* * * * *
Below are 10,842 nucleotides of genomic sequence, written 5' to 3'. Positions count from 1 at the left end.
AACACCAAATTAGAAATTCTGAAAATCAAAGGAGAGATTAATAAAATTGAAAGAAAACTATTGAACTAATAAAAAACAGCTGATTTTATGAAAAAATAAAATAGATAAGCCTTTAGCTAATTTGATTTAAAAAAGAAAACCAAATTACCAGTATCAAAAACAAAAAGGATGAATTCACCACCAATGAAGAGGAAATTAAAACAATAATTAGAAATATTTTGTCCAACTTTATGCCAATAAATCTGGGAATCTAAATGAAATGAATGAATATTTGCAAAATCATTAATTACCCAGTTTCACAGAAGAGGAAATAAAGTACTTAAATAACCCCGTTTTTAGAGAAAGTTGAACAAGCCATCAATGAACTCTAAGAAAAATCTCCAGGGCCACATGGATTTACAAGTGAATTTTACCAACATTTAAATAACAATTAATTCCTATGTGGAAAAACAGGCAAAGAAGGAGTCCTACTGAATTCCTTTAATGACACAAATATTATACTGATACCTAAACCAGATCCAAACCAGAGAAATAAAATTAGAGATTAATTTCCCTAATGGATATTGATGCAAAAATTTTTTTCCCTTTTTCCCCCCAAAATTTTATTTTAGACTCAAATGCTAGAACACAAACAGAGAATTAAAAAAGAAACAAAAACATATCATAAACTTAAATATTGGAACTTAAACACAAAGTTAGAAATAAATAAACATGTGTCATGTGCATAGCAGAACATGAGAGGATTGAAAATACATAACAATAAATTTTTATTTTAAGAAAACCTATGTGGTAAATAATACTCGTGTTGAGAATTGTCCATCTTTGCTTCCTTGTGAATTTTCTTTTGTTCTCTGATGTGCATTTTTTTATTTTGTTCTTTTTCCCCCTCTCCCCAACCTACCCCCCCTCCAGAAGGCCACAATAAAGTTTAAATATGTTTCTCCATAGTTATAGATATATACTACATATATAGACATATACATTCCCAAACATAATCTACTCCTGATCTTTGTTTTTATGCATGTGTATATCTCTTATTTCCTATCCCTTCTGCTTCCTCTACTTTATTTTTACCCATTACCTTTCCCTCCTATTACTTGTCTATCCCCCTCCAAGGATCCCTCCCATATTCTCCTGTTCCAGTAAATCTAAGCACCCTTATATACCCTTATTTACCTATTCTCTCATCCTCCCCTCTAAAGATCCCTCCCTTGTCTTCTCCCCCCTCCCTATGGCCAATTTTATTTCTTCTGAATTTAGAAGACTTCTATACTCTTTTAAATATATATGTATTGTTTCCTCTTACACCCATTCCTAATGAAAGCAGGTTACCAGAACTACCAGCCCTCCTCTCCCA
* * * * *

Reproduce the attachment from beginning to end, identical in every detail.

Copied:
Below are 10,842 nucleotides of genomic sequence, written 5' to 3'. Positions count from 1 at the left end.
AACACCAAATTAGAAATTCTGAAAATCAAAGGAGAGATTAATAAAATTGAAAGAAAACTATTGAACTAATAAAAAACAGCTGATTTTATGAAAAAATAAAATAGATAAGCCTTTAGCTAATTTGATTTAAAAAAGAAAACCAAATTACCAGTATCAAAAACAAAAAGGATGAATTCACCACCAATGAAGAGGAAATTAAAACAATAATTAGAAATATTTTGTCCAACTTTATGCCAATAAATCTGGGAATCTAAATGAAATGAATGAATATTTGCAAAATCATTAATTACCCAGTTTCACAGAAGAGGAAATAAAGTACTTAAATAACCCCGTTTTTAGAGAAAGTTGAACAAGCCATCAATGAACTCTAAGAAAAATCTCCAGGGCCACATGGATTTACAAGTGAATTTTACCAACATTTAAATAACAATTAATTCCTATGTGGAAAAACAGGCAAAGAAGGAGTCCTACTGAATTCCTTTAATGACACAAATATTATACTGATACCTAAACCAGATCCAAACCAGAGAAATAAAATTAGAGATTAATTTCCCTAATGGATATTGATGCAAAAATTTTTTTCCCTTTTTCCCCCCAAAATTTTATTTTAGACTCAAATGCTAGAACACAAACAGAGAATTAAAAAAGAAACAAAAACATATCATAAACTTAAATATTGGAACTTAAACACAAAGTTAGAAATAAATAAACATGTGTCATGTGCATAGCAGAACATGAGAGGATTGAAAATACATAACAATAAATTTTTATTTTAAGAAAACCTATGTGGTAAATAATACTCGTGTTGAGAATTGTCCATCTTTGCTTCCTTGTGAATTTTCTTTTGTTCTCTGATGTGCATTTTTTTATTTTGTTCTTTTTCCCCCTCTCCCCAACCTACCCCCCCTCCAGAAGGCCACAATAAAGTTTAAATATGTTTCTCCATAGTTATAGATATATACTACATATATAGACATATACATTCCCAAACATAATCTACTCCTGATCTTTGTTTTTATGCATGTGTATATCTCTTATTTCCTATCCCTTCTGCTTCCTCTACTTTATTTTTACCCATTACCTTTCCCTCCTATTACTTGTCTATCCCCCTCCAAGGATCCCTCCCATATTCTCCTGTTCCAGTAAATCTAAGCACCCTTATATACCCTTATTTACCTATTCTCTCATCCTCCCCTCTAAAGATCCCTCCCTTGTCTTCTCCCCCCTCCCTATGGCCAATTTTATTTCTTCTGAATTTAGAAGACTTCTATACTCTTTTAAATATATATGTATTGTTTCCTCTTACACCCATTCCTAATGAAAGCAGGTTACCAGAACTACCAGCCCTCCTCTCCCA